“We knew there were graves,” says Phyllis Webstad

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Orange Shirt Foundation founder Phyllis Webstad shares her story of surviving India's boarding school system as a child in the 1970s at an Orange Shirt Day event at Niagara College's Niagara-on-the-Lake campus on March 22 September.

As a six-year-old, Phyllis Webstad arrived at St. Joseph’s Mission Residential School in Williams Lake, BC wearing a new orange shirt that her grandmother had given her.

The young girl’s shirt and the rest of her clothes were taken from her on the first day.

Today, Webstad is a survivor of the residential school system where 150,000 Indigenous children across Canada attended remote boarding schools away from their families and communities. The aim of the schools was to shed the indigenous culture and force adaptation to the settlers’ way of life. Children were forbidden to speak in their traditional language, to practice their cultural traditions. Those who resisted faced corporal punishment, causing generational trauma for survivors and their families.

Webstad is now raising awareness of what happened in boarding schools. She is the founder and ambassador of the Orange Shirt Society and travels the country to tell her story and raise awareness of the impact of the boarding school system. She has spent the past week attending a series of events leading up to the National Day of Truth and Reconciliation/Orange Shirt Day on September 30th.

Niagara this week Had a chance to speak to Webstad. Below is the interview:

Q: When the first announcements were made about the discovery of unmarked graves in Kamloops, BC, what were your immediate thoughts as a residential home survivor?

A: That was my nation. We knew there were graves. It was like it was our family and they just died. We were in the hustle and bustle for two weeks. We were in a crisis, unable to think about what to do or where to go. We turned to our culture. All of our churches started making fires. I had to go to Kamloops, where my mother, children and grandchildren live, to see if they were okay.

Q: Now that an apology has finally come from the Catholic Church, what is the next step towards reconciliation?

A: I’ve heard people say it should be compensation. I do not agree with it. Someone (the church) has to fund the language education. Our languages ​​are dying. After school or during the weekend lunch break is not good enough. It has to be treated like a job, Monday to Friday, to learn our languages. I’m 55; I could probably become fluent in no time.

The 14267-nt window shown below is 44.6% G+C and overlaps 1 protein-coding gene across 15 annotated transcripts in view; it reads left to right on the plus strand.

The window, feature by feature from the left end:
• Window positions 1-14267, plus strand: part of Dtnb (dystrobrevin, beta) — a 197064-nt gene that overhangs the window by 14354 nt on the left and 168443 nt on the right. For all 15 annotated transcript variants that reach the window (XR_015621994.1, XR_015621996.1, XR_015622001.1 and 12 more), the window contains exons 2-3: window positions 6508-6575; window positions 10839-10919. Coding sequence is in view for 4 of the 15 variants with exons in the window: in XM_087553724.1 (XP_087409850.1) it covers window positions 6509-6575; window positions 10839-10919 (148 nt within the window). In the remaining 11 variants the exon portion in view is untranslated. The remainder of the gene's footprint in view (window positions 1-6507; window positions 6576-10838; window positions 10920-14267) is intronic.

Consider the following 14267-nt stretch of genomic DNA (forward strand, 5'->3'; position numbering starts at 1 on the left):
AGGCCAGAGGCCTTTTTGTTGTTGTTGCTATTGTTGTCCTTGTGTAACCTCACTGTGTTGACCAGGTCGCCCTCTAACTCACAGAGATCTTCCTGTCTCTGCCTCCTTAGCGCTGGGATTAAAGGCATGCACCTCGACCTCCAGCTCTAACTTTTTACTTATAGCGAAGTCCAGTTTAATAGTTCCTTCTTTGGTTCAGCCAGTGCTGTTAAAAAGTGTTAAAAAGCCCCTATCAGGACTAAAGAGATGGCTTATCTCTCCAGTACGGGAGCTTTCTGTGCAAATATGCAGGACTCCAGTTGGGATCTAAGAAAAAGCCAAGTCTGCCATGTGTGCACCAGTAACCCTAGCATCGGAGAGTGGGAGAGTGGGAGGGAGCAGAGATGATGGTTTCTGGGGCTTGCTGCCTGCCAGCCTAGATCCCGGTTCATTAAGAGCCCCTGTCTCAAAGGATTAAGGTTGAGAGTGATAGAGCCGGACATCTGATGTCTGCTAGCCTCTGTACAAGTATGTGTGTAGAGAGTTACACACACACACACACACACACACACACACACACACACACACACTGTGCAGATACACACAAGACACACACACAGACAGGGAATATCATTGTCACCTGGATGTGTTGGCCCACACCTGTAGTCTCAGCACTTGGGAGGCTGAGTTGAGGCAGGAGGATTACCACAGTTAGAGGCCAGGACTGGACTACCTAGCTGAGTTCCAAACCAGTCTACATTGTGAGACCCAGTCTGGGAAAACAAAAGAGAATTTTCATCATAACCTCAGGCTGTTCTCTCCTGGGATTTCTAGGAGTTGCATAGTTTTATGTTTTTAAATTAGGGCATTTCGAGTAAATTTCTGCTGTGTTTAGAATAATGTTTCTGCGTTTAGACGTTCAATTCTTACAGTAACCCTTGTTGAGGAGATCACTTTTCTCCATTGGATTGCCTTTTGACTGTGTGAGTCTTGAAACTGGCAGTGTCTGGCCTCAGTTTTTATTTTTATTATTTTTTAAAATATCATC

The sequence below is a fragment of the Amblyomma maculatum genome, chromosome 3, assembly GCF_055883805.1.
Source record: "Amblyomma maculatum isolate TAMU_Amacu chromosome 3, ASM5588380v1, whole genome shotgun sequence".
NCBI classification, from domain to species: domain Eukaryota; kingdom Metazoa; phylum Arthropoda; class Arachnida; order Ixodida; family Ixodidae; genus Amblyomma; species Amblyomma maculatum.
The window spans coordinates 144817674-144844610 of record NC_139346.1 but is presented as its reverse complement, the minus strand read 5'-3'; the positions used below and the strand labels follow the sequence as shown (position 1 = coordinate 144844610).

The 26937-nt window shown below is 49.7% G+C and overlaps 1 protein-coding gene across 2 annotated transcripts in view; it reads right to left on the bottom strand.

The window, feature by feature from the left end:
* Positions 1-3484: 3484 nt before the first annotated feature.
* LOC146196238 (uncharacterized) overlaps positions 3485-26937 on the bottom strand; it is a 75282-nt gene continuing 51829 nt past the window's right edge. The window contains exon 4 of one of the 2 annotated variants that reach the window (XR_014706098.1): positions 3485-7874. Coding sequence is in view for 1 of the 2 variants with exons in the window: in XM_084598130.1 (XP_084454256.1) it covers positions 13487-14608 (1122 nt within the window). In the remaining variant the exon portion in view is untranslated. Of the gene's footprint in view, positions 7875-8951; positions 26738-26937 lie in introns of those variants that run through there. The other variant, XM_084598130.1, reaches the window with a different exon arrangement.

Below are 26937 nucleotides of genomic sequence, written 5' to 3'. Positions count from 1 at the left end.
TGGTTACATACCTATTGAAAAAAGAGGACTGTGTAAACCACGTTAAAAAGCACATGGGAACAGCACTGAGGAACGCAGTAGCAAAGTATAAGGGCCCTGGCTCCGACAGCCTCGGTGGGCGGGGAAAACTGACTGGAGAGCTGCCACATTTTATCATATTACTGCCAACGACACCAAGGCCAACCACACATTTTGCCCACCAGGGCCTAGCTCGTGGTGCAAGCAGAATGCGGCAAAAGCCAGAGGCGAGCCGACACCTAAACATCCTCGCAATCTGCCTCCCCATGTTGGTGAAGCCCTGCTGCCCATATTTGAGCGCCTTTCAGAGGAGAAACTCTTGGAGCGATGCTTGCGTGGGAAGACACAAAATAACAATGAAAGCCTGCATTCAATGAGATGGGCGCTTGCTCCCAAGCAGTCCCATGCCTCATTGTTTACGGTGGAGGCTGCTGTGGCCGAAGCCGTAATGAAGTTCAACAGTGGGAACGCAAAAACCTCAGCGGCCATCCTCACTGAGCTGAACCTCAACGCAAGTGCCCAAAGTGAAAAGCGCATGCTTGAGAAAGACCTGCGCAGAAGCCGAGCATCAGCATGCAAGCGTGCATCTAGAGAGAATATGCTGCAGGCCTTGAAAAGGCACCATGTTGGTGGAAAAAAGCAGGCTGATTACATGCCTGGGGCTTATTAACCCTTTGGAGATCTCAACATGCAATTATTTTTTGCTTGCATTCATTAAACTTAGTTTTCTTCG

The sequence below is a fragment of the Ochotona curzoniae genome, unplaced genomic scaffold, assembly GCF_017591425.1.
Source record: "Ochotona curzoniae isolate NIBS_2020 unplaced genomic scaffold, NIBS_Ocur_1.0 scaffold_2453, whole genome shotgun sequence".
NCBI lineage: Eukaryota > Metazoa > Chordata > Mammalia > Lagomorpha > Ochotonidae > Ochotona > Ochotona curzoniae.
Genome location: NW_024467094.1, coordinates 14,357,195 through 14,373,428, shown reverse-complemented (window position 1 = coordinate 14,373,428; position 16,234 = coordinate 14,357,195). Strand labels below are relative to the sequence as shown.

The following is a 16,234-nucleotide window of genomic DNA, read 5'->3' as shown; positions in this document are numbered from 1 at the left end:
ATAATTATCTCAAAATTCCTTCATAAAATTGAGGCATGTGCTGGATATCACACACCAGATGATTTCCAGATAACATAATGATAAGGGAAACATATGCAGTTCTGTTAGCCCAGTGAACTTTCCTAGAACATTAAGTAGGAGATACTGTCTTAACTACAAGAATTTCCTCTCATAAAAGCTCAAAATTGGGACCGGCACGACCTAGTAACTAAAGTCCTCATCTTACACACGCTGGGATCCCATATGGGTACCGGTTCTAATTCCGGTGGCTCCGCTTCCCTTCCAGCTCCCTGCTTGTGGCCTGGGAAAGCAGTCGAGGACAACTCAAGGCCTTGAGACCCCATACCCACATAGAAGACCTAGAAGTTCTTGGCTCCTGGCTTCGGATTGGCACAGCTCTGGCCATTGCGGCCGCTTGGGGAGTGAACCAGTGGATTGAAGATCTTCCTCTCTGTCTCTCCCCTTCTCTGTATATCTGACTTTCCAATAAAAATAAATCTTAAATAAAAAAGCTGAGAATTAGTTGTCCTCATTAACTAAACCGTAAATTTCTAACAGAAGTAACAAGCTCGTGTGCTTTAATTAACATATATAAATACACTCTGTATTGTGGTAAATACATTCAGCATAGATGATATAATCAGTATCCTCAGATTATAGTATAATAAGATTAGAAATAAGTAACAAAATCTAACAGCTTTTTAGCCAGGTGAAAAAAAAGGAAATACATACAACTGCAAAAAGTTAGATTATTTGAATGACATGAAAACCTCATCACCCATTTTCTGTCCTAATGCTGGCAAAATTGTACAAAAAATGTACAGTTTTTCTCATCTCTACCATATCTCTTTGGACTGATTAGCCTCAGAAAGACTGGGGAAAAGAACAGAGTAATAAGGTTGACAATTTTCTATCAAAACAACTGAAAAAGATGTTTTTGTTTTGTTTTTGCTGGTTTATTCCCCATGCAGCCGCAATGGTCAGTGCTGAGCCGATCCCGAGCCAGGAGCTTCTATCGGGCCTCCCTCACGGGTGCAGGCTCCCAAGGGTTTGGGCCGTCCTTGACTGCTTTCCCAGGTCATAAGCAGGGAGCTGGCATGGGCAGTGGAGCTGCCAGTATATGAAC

Q: When the federal government instituted the National Day of Truth and Reconciliation on September 30, piggybacked on Orange Shirt Day. What are your thoughts on this?

A: I supported National Day for Truth and Reconciliation on September 30th. I was actually asked if I was okay with that. I have consulted with the House of Commons. I was involved in the process. It’s not a competition.

Q: How do you see progress in fulfilling the calls to action in the Truth and Reconciliation Commission’s final report?

A: The truth comes first. The truth has not been fully told. One day more truth will come out and shock Canadians. At the National Center for Truth and Reconciliation Survivors’ Circle… it took 150 years to tear us down and it will take 150 years to build us up again. It will not happen in my lifetime, in my children’s lifetime or in my grandchildren’s lifetime. Maybe for our great-grandchildren.

Q: How can Canadians learn to better understand the intergenerational trauma of First Nations people?

A: Find out whose area you live in. Was there a boarding school there? Has it been demolished? Where are the survivors? Are you ready to talk? Find out what happened. Many have stories to tell.

The burden is not only on the indigenous people. read this Final Report of the Truth and Reconciliation Commission, read the calls to action. read this Report on missing and murdered indigenous women and girls. Attend events where survivors speak.

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